Monday, February 18, 2013

The Harlem Shake Demystified Plus New Video

Harlem Shake Cardiff Kook Style in San Diego, CA

The Harlem Shake... demystified (sort of)

When you sit at work and watch endless 30 second clips of videos titled Harlem Shake, you aren't quite sure if you are extremely confused, going to get in trouble, and disturbed all simultaneously. First disclaimer, we are not at fault for your lack of productivity at work. Second, we are just as addicted as you are. Costumed people shaking what they got alongside children, grandparents, in corporate offices or underwater; the sheer uniqueness of each clip can provide hours of enjoyment.

History of the Harlem Shake (in reverse)

  • February, 2013: DJ BAAUER's song became the next viral phenom in February and as of mid February there were over 4,000 uploaded videos of people doing repeat insane dance moves (usually in animal costumes) that hardly resemble the original Eskesta dance. Some people still keep the NYC Harlem Shake moves in their video, but generally when the beat drops the idea is to go as insane as possible. 
  • May, 2012: The dance faded away until 2012 when DJ BAAUER uploaded a song titled "Harlem Shake" to YouTube with sexy lion roaring sounds and a sick beat that eventually would be the soundtrack to thousands of videos. 
  • 1981-2001: Al B brought the Harlem Shake stateside in 1981 (originally called the "albee"). The dance took the ethnic cultural Eskesta dance and twisted it with hip hop and that Harlem gangsta attitude you would expect from NYC. The peak of the Harlem Shake was in 2001 when famous names like P. Diddy, Cam'ron, G. Dep, and Jadakiss were either mentioning it or doing the dance in their music videos.
  • 3000+ Years Ago: The Harlem shake we know today somehow (hard to see any resemblance) has its roots in the Ethiopian Eskesta dance that has probably been around for over 3,000 years. It took us that long to steal another country's dance? Maybe we're not as creative as we thought.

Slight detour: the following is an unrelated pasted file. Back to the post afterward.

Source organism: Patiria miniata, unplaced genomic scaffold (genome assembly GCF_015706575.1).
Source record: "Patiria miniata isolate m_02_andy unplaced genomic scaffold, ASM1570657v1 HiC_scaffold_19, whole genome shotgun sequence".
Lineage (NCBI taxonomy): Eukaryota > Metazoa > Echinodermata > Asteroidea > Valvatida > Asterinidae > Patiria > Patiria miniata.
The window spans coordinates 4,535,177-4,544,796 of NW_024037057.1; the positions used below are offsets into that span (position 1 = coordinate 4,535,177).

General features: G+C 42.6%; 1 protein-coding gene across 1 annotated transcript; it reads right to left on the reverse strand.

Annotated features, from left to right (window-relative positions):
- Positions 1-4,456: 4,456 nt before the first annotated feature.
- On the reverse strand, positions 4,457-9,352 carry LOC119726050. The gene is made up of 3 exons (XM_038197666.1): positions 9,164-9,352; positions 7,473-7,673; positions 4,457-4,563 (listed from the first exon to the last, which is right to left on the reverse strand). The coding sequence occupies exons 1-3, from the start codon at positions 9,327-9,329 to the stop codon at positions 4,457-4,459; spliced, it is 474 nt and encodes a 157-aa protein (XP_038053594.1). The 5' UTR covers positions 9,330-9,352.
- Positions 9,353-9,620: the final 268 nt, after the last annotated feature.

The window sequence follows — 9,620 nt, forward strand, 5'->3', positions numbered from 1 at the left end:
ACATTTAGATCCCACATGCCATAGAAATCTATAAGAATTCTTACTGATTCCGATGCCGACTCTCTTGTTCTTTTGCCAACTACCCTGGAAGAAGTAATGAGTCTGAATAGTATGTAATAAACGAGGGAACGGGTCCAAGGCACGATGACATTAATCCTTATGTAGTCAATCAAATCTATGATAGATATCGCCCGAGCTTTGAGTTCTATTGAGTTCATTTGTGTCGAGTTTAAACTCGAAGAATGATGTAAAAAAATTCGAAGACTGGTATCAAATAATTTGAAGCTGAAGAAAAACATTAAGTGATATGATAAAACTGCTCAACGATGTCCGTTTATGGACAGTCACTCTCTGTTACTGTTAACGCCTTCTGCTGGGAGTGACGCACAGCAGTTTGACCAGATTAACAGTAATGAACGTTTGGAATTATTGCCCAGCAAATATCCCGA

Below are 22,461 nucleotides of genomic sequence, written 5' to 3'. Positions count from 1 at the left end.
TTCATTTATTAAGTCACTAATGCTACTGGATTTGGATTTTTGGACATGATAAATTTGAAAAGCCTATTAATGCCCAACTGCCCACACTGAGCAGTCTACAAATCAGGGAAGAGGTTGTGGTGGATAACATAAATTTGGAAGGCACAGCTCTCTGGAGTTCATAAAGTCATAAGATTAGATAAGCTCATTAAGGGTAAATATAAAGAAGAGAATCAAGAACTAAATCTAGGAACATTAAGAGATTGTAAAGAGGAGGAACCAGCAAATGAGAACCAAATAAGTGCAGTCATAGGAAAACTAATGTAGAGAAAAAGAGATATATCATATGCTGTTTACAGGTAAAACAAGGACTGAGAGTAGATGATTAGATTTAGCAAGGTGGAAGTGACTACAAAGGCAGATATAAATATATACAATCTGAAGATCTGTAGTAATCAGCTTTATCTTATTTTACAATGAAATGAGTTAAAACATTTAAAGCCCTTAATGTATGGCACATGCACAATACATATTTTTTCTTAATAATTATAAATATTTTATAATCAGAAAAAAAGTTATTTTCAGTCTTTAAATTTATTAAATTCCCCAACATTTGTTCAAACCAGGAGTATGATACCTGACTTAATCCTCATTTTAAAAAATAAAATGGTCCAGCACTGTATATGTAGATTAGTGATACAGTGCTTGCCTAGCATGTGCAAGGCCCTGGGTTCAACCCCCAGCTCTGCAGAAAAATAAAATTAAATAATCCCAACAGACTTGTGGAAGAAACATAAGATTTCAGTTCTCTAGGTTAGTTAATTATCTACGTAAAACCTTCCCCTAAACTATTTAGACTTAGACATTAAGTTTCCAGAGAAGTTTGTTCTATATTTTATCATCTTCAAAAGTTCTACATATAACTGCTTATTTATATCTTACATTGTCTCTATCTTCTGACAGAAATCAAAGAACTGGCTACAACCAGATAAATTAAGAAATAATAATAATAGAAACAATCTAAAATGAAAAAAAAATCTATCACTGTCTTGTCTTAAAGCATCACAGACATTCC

Monday, April 25, 2011

Essential Hostel Amenities for Poor Backpackers

Photo by Oh-Barcelona.com
Backpacking on a budget means you will probably be staying in a lot of cheap hostels. While there are plenty with a fun environment and comfortable accommodations, many lack some basic traveler needs. An extra five minutes of planning ahead of time will save you from a miserable hostel experience. Knowing what you would like to have in a hostel ahead of time will give you a set of questions to ask and compare hostels with. That $8 hostel might not have hot water but the $9 one up the street does; does that $1 price difference change your decision? Here are 20 amenities hostels may or may not have that will make or break your backpacking experience.

Friday, January 7, 2011

Welcome to Colombia

My airport sleepover virginity was finally taken from me in Florida, except I didn't get any sleep. Thanks to jackhammers crushing concrete all night long, cheap earplugs, and sketchy looking people sleeping next to me, I couldn't do it. It had been 30 hours since I got any sleep and I was dozing in and out of consciousness on my flight from FLL (Fort Lauderdale) to MDE (Medellin, Colombia). The cheap Spirit airlines flight provided cheap accommodations... makes sense. Then my luck turned 180 degrees.
View from ride into Medellin
The flight was filled with young people but my elbows were sharing space with a retired couple native to Medellin Colombia. About half way through the flight, the women began making conversation when she asked where I was staying and how I was planning on getting there.
Streets of Medellin

Next thing you know, I was sitting shotgun in their car with a free ride to my hostel (45 minutes away!). This was my introduction to Colombian hospitality, and I loved every bit of it. The couple and I had a great time riding through the mountains and into town where they even stopped at some dangerous turns so I could take some photos (see above). These were probably the nicest people I have ever met, and I plan on remaining friends with them for a long time to come.

Thank you Colombia for welcoming me and thank you to my new friends for taking care of me. I don't need any sleep to realize how selfless and comforting your culture is.

Sunday, December 19, 2010

On The Road Again

My feet are itching and the travel bug has struck again, it is time I hit the road. Mexico was a blast and I probably had too much fun and not enough work. This time will be different, it needs to be. Some lessons I have learned and will be applying on this adventure include: pack lighter, more work, less play, diving into the local culture more, steer clear of the main tourist districts, cook more of my own meals, spend less money on beer. There are many lessons I can list, but these stand out in my mind at the moment. Now, the adventure...